As the days lengthen and the weather warms here in Eugene, Oregon , we are excited by the approach of summer. Farmer’s markets laden with produce and gardens bursting with abundance go hand-in-hand with these sunny days. Eugene has an ideal climate for food production, and the benefits of growing edible plants are numerous. This is the perfect time of year to start establishing a vegetable garden. While this process may seem intimidating, there are many ways you can incorporate edibles into any size or style of garden.
Raised beds are a tidy and easy form of vegetable gardening. This method allows the gardener to import and amend better soil, and is productive in small areas. Raised beds also are easier to weed and maintain. Tidy rows of crops harken strongly to agricultural aesthetics. The familiar and homey look of dedicated vegetable beds satisfies our desire to raise our own food, and the taste of freshly harvested veggies is unparalleled. For the more casual gardener, edible crops can also be integrated into flower gardens and can provide exceptional ornamental value.
Beds of mixed ornamental and vegetable crops are a great way to create a multi-functional garden without the commitment of a dedicated vegetable area. Many of our edible crops also have excellent aesthetic value. Tuscan kale, artichokes, and rhubarb provide architectural interest with their bold texture and structured foliage. Herbs like dill and parsley bring light frothy textures to the garden. Fig trees have sculptural form, attractive bold foliage, and provide fruit in the late summer months. Many fruit- and nut-bearing trees have striking flowers in the spring months. Blueberry shrubs have interest that spans many seasons, from spring blossoms to summer fruits, with bright fall color and red twigs in winter. Raspberries can be trained along fences to visually soften the edges of the garden and provide summertime fruits, while espaliered fruit trees create a formal, cultivated aesthetic at the garden edge. Many edible crops also provide valuable food sources for pollinators, which is of significant benefit to other plants and gardens, as well as the heath of the pollinator population.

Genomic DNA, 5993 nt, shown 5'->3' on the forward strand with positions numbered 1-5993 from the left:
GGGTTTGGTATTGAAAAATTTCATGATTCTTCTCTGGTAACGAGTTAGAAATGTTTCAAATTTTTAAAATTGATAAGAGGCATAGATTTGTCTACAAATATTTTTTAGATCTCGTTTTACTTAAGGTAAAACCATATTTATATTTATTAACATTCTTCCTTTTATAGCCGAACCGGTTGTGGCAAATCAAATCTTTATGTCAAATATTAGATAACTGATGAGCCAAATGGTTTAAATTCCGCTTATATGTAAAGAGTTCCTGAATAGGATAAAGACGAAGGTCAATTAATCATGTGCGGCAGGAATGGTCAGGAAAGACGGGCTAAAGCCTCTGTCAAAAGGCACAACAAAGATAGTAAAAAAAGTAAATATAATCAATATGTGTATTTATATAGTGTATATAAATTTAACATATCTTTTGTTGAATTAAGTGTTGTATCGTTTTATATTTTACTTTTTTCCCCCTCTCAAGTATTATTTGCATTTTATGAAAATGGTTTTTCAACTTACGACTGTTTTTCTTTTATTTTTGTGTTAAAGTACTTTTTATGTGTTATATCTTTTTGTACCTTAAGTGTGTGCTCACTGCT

For the smallest gardens or for individuals just starting to experiment with edible crops, container gardening provides an opportunity to grow food crops in a tiny footprint. Many vegetables and herbs –including tomatoes - are well-suited to growing in containers, and nurseries are continually developing dwarf berry plants and other fruit-bearing crops that can thrive in containers.
Edible gardening is unique in its flexibility and adaptability to many scales and aesthetics. Layout of an edible garden can be an art form, and balancing productive space with areas for ornamental plants and outdoor living can pose a challenge for many homeowners. At Lovinger Robertson Landscape Architects, we can help you balance these complex interactions and create a space that is welcoming, engaging, healthy and delicious.